2010 BMW 5-Series Features

On Features

Standard equipment on the 5-Series includes a sunroof, power front seats, automatic climate control, iDrive, and vinyl upholstery. The 535i adds lumbar support for the front seats and xenon headlights, while the 550i gets leather upholstery and auto-dimming mirrors. Edmunds states that the 2010 BMW 5-Series wagon "is only available as a 535xi." Standard features here include "17-inch wheels, a sunroof, power front seats, leatherette upholstery, automatic headlights and wipers, automatic climate control, BMW Assist telematics and iDrive control interface." Autoblog reports that the BMW 2010's "vehicle and Key Memory allows users to personalize many electronic comfort, convenience and security features."

The array of standard features on the 2010 BMW 5-Series is as extensive as rival models, but it's the astonishing list of high-technology options that really differentiates it from the competition. The high-tech options include an active steering system that may be a driver's aid or a lifesaver, adaptive bi-xenon headlamps, a head-up display, active cruise control, high-beam assist, front and rear parking aids, night vision, a lane-departure warning system, heated rear seats, and a power rear sunshade.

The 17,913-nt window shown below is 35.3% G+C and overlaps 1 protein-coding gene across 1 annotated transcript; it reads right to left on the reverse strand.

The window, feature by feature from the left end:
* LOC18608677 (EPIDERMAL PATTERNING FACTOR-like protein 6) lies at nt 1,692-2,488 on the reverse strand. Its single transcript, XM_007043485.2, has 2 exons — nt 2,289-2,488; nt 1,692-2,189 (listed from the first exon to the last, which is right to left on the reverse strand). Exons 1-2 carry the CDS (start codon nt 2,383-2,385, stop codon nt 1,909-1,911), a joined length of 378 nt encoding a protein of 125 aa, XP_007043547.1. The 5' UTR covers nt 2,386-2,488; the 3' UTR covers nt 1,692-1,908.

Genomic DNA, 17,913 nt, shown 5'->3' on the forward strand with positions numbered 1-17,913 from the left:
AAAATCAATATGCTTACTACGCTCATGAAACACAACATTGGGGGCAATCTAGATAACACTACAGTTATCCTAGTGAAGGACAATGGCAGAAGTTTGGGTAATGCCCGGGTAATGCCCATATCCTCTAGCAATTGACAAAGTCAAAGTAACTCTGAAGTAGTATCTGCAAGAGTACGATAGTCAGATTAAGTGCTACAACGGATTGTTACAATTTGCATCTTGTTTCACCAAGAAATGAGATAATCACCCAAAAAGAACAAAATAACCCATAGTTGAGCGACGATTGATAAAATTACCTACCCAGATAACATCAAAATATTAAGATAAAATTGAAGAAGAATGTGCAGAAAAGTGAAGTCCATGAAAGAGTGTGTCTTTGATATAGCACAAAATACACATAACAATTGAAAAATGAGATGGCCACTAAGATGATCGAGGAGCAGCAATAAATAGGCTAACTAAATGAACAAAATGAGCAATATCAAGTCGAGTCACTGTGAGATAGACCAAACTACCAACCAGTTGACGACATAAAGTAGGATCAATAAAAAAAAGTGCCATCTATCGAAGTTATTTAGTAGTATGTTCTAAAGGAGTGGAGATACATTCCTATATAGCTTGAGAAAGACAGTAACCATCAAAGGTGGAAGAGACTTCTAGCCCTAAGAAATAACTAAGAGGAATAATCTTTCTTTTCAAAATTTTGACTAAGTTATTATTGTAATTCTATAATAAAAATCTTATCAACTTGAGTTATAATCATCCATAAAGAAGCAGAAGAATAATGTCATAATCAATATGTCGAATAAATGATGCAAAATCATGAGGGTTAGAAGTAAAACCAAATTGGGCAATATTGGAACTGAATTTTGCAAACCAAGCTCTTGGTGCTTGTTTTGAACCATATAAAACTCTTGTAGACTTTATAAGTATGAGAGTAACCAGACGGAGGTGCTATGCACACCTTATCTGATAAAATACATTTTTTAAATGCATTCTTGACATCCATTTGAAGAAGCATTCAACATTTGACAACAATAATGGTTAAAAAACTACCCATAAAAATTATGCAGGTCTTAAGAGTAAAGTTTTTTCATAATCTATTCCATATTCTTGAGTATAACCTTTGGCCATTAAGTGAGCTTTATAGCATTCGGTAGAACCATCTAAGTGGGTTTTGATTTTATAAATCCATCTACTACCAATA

The sky's the limit here with features; the 2010 BMW 5-Series is almost a perfect 10, if it weren't for the still-difficult iDrive interface.

Kelley Blue Book lists Bluetooth wireless connectivity for cell phone users, as well as a 10-speaker AM/FM radio-CD player combination. Other features available include ventilated front seats and heated rear seats; active steering; a head-up display; keyless ignition; HD and satellite radio; and a night-vision system.

BMW's pesky iDrive is standard, and its unintuitive operation blemishes the high-tech fun. Edmunds advises that the 2010 BMW's complicated "iDrive is still as user-friendly as a shift knob made of razor wire." Car and Driver calls iDrive "a curse"; stating that it "complicates most functions," ConsumerGuide suggests it may even constitute a safety hazard, as it "diverts the driver's attention from the road." Edmunds finds it "cumbersome to use," while Kelley Blue Book, which praises its many technological gadgets, deems iDrive "improving but arduous."

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